Penultimate certificate for construction contracts
The JCT minor works building contract (MW 16) includes provision for a ‘penultimate certicate’, which signifies that there is no more work to value and triggers the final progress payment. Once issued, only the final certificate remains.
The difference between the penultimate certificate and a normal certificate for a progress payment is that half the retention is now released. Retention is a percentage of the amount certified as due to the contractor that is retained by the client to ensure that the contractor properly completes the works. So for example if the total retention was 5%, then 97.5% of the amount owed will become payable once the penultimate certificate has been issued, rather than 95% under a normal progress payment.
There will be no further payments until any defects that become apparent have been rectified and the final certificate is issued. At this point the final payment will be made, including the release of the remaining retention.
The Housing Grants Construction and Regeneration Act (The Construction Act) sets out requirements for making payments under construction contracts, including a requirement to issue a pay less notice (previously a withholding notice) if the client intends to pay less than the amount set out in a payment notice, setting out the basis for its calculation. See The Construction Act for more information.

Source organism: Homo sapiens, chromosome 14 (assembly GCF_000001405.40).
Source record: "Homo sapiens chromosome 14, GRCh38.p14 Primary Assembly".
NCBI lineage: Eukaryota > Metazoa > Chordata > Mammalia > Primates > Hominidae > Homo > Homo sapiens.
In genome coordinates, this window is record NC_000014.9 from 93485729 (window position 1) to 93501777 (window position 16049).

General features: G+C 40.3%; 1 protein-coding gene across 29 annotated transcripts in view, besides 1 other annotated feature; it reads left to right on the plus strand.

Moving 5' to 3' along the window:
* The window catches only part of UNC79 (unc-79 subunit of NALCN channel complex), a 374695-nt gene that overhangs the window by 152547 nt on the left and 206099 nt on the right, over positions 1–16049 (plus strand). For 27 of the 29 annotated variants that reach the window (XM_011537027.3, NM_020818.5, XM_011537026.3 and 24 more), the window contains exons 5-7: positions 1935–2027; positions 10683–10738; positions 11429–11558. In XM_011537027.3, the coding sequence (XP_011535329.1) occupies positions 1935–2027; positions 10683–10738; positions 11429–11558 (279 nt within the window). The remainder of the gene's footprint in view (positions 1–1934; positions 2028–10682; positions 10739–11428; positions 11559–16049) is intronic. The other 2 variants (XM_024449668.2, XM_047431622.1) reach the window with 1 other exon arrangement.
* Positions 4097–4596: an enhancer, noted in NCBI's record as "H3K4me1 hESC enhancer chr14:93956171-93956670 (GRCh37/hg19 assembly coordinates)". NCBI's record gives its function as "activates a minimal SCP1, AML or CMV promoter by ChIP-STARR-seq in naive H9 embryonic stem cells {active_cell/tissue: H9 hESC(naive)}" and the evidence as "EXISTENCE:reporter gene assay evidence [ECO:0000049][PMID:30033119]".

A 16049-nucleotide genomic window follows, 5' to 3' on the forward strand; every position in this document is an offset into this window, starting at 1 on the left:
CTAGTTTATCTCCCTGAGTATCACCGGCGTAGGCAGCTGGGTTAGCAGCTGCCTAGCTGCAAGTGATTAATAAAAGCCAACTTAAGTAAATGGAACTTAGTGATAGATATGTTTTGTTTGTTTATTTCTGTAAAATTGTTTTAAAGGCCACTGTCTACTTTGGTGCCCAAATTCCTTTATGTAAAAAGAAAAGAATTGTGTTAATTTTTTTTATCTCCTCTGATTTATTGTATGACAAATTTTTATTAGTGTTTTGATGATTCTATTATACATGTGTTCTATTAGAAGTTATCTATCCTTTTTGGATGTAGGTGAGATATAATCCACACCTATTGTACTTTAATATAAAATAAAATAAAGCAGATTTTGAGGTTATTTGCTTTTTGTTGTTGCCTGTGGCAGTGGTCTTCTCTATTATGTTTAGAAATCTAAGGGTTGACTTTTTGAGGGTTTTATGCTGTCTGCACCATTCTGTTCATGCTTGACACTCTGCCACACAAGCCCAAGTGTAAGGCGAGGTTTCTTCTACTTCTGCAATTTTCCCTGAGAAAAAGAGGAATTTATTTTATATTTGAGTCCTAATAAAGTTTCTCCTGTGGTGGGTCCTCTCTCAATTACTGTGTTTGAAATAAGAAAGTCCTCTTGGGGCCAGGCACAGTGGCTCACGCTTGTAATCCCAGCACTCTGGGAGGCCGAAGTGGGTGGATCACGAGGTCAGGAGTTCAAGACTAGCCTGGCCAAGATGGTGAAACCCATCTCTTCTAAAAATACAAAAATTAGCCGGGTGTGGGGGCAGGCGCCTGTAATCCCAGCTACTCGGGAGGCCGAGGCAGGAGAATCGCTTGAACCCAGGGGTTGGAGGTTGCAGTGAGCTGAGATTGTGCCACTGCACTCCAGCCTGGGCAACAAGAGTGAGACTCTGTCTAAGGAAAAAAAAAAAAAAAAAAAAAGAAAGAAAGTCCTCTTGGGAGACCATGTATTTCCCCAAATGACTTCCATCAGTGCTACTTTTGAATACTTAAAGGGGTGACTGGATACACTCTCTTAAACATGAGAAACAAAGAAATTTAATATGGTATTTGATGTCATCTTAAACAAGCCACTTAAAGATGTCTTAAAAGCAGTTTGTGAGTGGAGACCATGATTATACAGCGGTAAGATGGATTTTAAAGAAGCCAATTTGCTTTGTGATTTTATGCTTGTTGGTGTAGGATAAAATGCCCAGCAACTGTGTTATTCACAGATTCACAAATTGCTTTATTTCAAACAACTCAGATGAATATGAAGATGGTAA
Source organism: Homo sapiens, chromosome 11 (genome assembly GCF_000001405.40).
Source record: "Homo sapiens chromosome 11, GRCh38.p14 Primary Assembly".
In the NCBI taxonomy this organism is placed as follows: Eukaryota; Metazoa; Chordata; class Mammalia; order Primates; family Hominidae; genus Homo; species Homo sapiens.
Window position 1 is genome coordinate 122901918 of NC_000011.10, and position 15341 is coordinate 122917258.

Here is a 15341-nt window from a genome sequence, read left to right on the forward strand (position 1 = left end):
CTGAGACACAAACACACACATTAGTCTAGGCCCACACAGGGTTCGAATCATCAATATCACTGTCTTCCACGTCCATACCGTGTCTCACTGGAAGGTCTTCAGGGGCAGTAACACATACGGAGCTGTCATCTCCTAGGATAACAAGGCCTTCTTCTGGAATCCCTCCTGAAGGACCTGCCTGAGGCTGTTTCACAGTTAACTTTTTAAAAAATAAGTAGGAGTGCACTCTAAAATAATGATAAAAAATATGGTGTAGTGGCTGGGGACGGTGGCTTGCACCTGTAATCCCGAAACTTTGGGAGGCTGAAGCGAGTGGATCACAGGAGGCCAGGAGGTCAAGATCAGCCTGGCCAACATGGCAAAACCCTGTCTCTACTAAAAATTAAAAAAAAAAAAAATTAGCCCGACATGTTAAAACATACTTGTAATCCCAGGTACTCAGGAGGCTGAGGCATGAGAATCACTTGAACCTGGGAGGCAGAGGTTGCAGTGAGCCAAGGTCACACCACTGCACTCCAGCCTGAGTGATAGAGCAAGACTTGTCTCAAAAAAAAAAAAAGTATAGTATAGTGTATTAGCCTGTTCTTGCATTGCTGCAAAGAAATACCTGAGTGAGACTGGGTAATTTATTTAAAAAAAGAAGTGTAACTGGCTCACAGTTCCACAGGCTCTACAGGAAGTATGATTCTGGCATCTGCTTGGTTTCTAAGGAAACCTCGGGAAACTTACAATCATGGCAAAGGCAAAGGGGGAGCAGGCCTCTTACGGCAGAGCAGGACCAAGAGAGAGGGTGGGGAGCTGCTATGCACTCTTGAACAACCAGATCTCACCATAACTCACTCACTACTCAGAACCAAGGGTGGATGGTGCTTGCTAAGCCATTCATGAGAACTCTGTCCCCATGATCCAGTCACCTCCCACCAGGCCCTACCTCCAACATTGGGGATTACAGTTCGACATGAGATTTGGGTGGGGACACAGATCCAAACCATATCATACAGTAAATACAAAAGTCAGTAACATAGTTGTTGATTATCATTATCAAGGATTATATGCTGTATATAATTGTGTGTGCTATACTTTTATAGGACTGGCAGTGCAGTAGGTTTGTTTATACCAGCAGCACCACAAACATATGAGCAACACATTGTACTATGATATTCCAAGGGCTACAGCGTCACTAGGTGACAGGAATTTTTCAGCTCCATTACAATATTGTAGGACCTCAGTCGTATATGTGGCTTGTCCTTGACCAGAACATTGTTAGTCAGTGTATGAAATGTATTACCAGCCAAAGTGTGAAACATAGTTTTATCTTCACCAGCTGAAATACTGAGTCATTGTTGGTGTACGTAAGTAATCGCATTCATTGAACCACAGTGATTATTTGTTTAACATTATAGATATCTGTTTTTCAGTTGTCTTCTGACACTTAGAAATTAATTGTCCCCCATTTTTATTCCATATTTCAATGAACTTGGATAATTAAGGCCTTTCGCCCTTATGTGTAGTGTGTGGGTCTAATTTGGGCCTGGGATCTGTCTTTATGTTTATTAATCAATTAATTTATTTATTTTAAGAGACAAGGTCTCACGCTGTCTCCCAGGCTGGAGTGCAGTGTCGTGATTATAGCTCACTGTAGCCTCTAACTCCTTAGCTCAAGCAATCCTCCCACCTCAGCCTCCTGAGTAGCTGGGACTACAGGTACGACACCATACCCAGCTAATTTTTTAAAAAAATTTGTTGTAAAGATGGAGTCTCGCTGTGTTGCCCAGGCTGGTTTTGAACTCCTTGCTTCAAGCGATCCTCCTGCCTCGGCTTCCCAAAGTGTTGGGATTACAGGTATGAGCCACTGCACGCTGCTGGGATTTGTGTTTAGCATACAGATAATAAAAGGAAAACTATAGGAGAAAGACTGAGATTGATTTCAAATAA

NB There is no provision for the penultimate certificate to be withheld once practical completion has been certified. This means that certifying practical completion is a crucial point in the progress of the works, when the penultimate payment is triggered, the contractor’s liability for liquidated damages ceases and the client takes possession of the site. See practical completion for more information.
 Related articles on Designing Buildings Wiki
Featured articles and news
What is the Home Quality Mark? Find out how it can help you when buying/renting a new home.
Business Secretary launches £246m Faraday Challenge to establish UK as world leader in battery technology.
Government announces new plans for regulations to improve safety and security awareness of drone users.
Read our introductory article to the various different types of fuel.
IHBC book review: Charles Barry’s monumental struggle to rebuild the Houses of Parliament.
Read about RSHP's British Museum extension which has been shortlisted for the 2017 Stirling Prize.
Read our introductory article to building a house extension.
More updates from DCMS about the large-scale testing of cladding systems and the number of buildings affected.
UandI secure resolution to grant planning consent for major new regeneration project.
IHBC article considers how heritage is dealt with when infrastructure schemes are authorised.
It was the tallest structure in the world for 3,800 years, but to this day the exact construction techniques are a mystery.
Shortlist for the industry's most coveted award announced.
Government responds to Mark Farmer's review of industry, rejecting the call for a levy on clients.